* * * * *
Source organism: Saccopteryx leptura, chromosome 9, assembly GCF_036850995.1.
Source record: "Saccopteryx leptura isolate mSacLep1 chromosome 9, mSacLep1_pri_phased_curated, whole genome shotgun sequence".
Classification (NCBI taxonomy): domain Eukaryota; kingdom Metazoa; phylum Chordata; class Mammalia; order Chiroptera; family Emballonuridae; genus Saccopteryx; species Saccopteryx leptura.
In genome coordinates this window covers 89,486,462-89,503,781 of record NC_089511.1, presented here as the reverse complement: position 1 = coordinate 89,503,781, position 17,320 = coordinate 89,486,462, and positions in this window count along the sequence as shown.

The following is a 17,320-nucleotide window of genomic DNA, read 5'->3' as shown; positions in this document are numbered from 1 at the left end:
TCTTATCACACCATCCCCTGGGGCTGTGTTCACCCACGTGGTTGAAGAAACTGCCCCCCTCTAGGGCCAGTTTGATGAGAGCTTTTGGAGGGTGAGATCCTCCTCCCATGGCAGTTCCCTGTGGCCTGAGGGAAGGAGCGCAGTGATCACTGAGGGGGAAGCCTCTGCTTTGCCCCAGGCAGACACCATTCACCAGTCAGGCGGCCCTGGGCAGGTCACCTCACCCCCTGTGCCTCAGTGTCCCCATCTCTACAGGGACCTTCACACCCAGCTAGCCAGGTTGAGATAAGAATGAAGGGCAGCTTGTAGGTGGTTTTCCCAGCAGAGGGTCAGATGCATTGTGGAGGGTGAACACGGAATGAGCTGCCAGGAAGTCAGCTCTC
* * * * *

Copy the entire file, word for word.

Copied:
Source organism: Saccopteryx leptura, chromosome 9, assembly GCF_036850995.1.
Source record: "Saccopteryx leptura isolate mSacLep1 chromosome 9, mSacLep1_pri_phased_curated, whole genome shotgun sequence".
Classification (NCBI taxonomy): domain Eukaryota; kingdom Metazoa; phylum Chordata; class Mammalia; order Chiroptera; family Emballonuridae; genus Saccopteryx; species Saccopteryx leptura.
In genome coordinates this window covers 89,486,462-89,503,781 of record NC_089511.1, presented here as the reverse complement: position 1 = coordinate 89,503,781, position 17,320 = coordinate 89,486,462, and positions in this window count along the sequence as shown.

The following is a 17,320-nucleotide window of genomic DNA, read 5'->3' as shown; positions in this document are numbered from 1 at the left end:
TCTTATCACACCATCCCCTGGGGCTGTGTTCACCCACGTGGTTGAAGAAACTGCCCCCCTCTAGGGCCAGTTTGATGAGAGCTTTTGGAGGGTGAGATCCTCCTCCCATGGCAGTTCCCTGTGGCCTGAGGGAAGGAGCGCAGTGATCACTGAGGGGGAAGCCTCTGCTTTGCCCCAGGCAGACACCATTCACCAGTCAGGCGGCCCTGGGCAGGTCACCTCACCCCCTGTGCCTCAGTGTCCCCATCTCTACAGGGACCTTCACACCCAGCTAGCCAGGTTGAGATAAGAATGAAGGGCAGCTTGTAGGTGGTTTTCCCAGCAGAGGGTCAGATGCATTGTGGAGGGTGAACACGGAATGAGCTGCCAGGAAGTCAGCTCTC